U.S. stocks continue to get pummeled.
Here's a break down of what's driving the market down. Before we break it down, here are the price movements:
Though markets have since shifted positive, the Dow Jones Industrial Average initially plummeted following weaker than expected September ISM non-manufacturing data. Here's what's driving the market:
The ISM non-manufacturing index read 52.6 for the month of September, badly missing economists estimates of 55, and decelerating when compared to August's result of 53.1. The services sector is still growing, as any result above 50 represent year-over-year growth, but the clear miss of estimates was enough to shake the market. Services are incredibly important as roughly two-thirds of all U.S. output is in the form of services. Bullish Ryan Detrick, senior market strategist for LPL Financial barely flinched at the manufacturing contraction seen Wednesday, but did say that "This [manufacturing contraction] makes the services number and jobs data out the next two days all the more important." TheStreet's Jim Cramer wrote on TheStreet's premium sister site RealMoney that the services sector is what investors need to eye in particular.
Tuesday, the ISM manufacturing index showed a contraction for September, with the reading coming in at 47.8 and missing expectations of 50.1. Wednesday, ADP reported the the U.S. added 135,000 jobs, missing economists expectations of 142,000.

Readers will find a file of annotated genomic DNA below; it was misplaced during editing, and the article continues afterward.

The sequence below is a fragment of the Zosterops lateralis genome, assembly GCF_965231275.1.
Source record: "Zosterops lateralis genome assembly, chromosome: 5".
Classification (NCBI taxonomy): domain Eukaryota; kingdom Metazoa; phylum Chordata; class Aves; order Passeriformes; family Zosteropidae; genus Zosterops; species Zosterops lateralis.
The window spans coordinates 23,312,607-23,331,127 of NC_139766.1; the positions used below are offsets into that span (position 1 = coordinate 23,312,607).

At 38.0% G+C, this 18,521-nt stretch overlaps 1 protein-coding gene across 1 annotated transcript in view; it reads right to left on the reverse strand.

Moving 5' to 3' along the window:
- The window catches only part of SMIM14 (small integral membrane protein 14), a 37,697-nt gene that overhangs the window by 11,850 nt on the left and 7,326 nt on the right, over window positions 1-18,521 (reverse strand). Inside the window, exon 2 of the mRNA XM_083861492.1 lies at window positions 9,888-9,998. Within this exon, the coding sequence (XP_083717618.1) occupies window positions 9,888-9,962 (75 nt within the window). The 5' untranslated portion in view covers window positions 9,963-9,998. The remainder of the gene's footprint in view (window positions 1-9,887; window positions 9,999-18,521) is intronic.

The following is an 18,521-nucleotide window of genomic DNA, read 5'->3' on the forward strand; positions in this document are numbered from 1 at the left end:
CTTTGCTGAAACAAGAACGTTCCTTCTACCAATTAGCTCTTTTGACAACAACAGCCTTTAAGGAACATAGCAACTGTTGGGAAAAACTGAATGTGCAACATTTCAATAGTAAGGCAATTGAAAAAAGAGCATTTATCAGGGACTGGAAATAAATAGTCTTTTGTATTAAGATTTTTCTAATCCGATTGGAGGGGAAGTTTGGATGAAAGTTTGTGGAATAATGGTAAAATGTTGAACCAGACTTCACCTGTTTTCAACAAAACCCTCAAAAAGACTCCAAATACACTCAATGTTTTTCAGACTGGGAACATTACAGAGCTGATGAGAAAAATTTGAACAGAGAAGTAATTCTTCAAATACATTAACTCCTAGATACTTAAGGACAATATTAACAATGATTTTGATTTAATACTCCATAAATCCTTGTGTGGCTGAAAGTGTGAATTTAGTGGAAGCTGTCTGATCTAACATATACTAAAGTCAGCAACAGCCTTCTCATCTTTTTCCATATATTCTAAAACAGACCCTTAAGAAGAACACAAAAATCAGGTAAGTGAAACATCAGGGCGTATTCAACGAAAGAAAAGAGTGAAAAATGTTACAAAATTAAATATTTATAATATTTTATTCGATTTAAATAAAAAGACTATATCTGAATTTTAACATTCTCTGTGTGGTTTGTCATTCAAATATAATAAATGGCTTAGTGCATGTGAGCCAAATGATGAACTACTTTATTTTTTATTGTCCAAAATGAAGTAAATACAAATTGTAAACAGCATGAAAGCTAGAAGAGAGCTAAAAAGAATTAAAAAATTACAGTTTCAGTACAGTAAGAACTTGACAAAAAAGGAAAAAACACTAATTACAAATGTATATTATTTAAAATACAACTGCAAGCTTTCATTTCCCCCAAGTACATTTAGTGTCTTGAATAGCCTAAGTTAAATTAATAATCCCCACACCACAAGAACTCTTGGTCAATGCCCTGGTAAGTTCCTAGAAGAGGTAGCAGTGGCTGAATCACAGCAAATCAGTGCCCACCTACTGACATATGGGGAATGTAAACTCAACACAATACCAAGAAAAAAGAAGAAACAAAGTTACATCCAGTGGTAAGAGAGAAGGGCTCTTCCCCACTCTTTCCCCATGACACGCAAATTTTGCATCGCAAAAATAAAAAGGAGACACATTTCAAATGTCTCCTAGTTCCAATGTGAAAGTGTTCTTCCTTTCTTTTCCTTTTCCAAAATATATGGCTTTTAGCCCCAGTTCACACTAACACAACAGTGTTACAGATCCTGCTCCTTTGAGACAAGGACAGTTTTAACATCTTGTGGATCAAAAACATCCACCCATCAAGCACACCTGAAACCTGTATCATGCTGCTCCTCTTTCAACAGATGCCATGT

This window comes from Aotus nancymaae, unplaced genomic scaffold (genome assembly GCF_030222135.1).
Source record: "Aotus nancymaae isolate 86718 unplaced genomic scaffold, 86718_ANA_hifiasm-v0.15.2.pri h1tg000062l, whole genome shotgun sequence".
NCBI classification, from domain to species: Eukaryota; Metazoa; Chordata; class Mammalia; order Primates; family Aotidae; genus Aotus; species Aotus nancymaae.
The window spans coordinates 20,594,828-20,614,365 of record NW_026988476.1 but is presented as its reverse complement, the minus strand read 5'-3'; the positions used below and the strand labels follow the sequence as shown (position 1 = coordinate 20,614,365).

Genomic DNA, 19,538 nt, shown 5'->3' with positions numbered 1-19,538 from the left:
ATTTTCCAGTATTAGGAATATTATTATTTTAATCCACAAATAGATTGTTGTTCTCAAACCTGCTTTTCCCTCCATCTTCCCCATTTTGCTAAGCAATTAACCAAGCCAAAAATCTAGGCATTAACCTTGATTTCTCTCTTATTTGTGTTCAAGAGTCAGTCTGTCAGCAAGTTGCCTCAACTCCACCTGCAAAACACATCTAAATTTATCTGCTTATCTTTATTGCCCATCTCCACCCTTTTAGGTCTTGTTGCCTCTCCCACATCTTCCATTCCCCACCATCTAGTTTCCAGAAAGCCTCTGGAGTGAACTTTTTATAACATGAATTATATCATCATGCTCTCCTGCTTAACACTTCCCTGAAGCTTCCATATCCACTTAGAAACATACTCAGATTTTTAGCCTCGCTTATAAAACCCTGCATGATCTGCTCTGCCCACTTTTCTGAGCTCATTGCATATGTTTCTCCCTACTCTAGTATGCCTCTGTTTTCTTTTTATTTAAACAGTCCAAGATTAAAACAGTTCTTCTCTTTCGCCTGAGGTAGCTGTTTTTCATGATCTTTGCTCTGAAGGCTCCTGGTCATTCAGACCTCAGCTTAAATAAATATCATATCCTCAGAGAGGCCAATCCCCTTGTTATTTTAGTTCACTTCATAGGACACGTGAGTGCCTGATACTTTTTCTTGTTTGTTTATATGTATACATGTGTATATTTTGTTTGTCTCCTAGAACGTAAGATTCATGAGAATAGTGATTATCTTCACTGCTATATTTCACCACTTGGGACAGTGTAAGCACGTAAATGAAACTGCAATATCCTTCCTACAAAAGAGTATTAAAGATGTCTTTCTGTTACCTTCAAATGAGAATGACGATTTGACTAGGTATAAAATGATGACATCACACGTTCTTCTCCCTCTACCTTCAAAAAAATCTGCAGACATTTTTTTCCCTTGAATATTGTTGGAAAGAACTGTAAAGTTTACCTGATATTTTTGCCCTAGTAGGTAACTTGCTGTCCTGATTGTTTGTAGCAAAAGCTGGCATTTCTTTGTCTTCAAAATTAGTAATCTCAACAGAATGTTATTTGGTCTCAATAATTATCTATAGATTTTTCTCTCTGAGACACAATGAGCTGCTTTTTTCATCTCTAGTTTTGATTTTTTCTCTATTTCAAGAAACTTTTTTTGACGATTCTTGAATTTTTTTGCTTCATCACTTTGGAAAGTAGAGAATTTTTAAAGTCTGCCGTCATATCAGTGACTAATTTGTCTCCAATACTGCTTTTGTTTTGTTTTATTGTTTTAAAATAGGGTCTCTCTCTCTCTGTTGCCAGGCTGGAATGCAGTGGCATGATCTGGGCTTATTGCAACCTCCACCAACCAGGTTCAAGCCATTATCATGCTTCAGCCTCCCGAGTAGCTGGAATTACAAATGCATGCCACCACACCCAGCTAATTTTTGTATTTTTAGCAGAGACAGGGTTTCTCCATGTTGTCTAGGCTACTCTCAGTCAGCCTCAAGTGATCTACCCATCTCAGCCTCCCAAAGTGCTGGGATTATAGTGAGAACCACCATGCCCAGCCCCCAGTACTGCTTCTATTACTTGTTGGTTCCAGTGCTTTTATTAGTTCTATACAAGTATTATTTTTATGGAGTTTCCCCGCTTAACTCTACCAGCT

As for the manufacturing data, some on Wall Street have said that slower investment and slower hiring could hurt the currently "strong" consumer. But at present, most are not overly concerned about the consumer.
More broadly, stocks could still fall from current levels. "We're going to end up lower than we are now" for 2019, Tony Bedikian, head of global markets at Citizens Bank told TheStreet. "We'll see a few percentage points lower than we are right now." The S&P 500 is up just a touch more than 14% year-to-date. Just weeks ago, the index's 2019 gain was 21%. But Bedikian remains concerned about the ongoing trade war between the U.S. and China, which has played a role in the poor performance of the manufacturing sector and certainly has not helped the consumer. Bedikian noted, which many on Wall Street agree with, that the strong likelihood of one more Federal Reserve interest rate cut for 2019 would be "supportive" of equities, as lower rates will be outweighed by the negative impact of a potentially worsening trade war.
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